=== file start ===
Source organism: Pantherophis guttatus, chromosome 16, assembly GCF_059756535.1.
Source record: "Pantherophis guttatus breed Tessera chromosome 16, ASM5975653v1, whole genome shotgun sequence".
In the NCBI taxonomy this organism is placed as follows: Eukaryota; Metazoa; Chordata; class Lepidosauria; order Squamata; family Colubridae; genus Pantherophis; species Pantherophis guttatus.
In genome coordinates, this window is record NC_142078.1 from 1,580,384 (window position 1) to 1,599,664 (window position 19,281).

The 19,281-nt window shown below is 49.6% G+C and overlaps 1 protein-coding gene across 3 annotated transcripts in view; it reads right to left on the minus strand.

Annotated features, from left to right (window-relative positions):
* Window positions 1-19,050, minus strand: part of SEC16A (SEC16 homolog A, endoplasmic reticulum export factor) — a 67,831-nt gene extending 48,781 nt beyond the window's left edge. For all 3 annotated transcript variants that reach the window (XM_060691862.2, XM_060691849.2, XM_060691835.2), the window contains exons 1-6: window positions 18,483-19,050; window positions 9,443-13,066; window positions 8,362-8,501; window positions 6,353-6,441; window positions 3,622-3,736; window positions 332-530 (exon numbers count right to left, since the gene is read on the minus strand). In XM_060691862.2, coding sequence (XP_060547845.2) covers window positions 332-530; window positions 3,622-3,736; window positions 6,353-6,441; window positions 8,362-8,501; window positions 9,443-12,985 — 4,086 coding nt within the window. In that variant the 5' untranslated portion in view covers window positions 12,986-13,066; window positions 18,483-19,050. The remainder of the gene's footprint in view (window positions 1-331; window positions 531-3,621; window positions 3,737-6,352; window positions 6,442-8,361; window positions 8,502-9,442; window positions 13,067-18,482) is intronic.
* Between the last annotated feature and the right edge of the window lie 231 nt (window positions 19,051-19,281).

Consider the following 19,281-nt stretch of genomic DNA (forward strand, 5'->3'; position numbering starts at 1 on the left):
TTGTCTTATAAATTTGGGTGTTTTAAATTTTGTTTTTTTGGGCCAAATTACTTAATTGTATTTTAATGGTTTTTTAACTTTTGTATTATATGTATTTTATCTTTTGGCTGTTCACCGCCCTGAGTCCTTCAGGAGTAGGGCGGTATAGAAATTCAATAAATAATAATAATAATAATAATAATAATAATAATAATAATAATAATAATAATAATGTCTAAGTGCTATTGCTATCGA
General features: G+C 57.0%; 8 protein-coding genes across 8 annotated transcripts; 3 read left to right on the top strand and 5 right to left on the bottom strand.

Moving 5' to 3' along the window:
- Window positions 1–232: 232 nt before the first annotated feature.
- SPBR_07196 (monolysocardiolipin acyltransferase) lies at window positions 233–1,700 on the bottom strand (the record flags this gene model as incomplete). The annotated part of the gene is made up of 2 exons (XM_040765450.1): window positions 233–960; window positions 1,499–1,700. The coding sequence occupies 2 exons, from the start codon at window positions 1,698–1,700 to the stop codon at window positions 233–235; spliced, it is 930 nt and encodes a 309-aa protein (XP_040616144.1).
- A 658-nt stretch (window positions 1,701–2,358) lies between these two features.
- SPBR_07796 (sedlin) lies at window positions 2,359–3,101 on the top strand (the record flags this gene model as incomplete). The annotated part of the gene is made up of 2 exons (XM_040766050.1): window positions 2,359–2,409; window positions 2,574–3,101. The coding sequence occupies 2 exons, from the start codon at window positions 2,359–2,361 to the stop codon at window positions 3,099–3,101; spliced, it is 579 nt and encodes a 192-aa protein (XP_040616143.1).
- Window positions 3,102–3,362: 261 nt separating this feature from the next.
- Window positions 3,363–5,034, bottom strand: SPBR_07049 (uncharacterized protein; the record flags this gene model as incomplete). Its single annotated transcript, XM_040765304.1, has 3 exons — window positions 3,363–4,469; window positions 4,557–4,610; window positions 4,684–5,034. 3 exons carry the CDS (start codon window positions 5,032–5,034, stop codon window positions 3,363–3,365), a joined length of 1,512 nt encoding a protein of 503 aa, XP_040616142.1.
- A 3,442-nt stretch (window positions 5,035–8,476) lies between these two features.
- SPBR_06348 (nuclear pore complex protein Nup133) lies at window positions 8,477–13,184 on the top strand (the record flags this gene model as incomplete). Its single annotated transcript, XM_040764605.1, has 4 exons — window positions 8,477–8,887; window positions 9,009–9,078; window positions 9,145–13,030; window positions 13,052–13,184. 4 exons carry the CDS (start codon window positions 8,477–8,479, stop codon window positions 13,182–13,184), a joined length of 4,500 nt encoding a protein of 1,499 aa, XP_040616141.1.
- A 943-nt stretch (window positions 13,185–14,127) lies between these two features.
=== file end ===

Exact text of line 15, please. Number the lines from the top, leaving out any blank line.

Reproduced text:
- A 658-nt stretch (window positions 1,701–2,358) lies between these two features.